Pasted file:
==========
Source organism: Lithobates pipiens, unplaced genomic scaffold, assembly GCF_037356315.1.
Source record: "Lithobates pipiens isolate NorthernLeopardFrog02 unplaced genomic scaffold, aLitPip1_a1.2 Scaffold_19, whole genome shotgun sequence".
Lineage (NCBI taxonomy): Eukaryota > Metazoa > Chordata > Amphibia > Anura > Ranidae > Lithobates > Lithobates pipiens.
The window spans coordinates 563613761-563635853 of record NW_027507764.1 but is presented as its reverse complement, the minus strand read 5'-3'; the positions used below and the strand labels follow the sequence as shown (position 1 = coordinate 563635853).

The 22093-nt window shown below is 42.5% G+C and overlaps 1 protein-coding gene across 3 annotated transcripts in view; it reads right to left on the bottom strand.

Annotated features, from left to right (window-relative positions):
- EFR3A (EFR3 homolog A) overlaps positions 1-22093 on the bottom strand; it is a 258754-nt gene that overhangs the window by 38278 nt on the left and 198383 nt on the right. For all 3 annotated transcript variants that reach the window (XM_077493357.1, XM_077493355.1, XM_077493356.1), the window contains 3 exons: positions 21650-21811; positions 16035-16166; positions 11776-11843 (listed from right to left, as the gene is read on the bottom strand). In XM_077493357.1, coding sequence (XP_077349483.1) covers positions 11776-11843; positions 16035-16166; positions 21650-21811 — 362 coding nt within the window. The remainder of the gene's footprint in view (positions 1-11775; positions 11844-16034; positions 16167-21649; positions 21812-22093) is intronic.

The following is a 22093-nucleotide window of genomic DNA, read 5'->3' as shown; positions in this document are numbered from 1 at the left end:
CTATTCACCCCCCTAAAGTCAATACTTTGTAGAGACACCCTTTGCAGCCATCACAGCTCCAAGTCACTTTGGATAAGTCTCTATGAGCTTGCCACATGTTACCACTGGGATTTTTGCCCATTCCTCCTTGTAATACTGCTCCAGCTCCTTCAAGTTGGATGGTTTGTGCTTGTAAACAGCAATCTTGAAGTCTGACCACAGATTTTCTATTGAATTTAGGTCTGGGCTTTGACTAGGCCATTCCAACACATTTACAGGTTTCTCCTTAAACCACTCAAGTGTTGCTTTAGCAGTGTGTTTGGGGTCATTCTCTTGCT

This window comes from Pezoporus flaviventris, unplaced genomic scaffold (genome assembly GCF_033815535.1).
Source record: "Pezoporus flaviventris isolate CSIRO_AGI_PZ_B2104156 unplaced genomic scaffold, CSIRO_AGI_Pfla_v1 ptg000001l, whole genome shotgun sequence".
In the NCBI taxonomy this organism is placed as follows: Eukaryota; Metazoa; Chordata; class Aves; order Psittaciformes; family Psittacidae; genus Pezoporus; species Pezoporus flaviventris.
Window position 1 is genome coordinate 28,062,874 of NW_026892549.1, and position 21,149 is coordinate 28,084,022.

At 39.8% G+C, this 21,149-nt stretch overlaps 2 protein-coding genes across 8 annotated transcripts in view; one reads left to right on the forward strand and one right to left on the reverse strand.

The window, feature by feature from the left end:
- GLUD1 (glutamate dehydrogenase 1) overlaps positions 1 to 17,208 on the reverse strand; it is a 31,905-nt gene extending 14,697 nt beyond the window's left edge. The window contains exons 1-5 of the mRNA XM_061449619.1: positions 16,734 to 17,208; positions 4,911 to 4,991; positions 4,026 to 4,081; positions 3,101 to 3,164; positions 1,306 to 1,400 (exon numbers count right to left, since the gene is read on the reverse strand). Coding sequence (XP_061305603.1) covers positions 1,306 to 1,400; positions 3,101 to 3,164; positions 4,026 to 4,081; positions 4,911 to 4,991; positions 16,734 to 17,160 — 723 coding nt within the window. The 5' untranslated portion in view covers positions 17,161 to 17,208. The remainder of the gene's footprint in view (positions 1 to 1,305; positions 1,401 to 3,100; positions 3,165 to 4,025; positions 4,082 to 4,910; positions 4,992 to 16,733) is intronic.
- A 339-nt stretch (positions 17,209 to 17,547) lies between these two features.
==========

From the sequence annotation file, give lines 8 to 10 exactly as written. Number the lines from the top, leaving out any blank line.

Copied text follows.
The following is a 22093-nucleotide window of genomic DNA, read 5'->3' as shown; positions in this document are numbered from 1 at the left end:
CTATTCACCCCCCTAAAGTCAATACTTTGTAGAGACACCCTTTGCAGCCATCACAGCTCCAAGTCACTTTGGATAAGTCTCTATGAGCTTGCCACATGTTACCACTGGGATTTTTGCCCATTCCTCCTTGTAATACTGCTCCAGCTCCTTCAAGTTGGATGGTTTGTGCTTGTAAACAGCAATCTTGAAGTCTGACCACAGATTTTCTATTGAATTTAGGTCTGGGCTTTGACTAGGCCATTCCAACACATTTACAGGTTTCTCCTTAAACCACTCAAGTGTTGCTTTAGCAGTGTGTTTGGGGTCATTCTCTTGCT

This window comes from Pezoporus flaviventris, unplaced genomic scaffold (genome assembly GCF_033815535.1).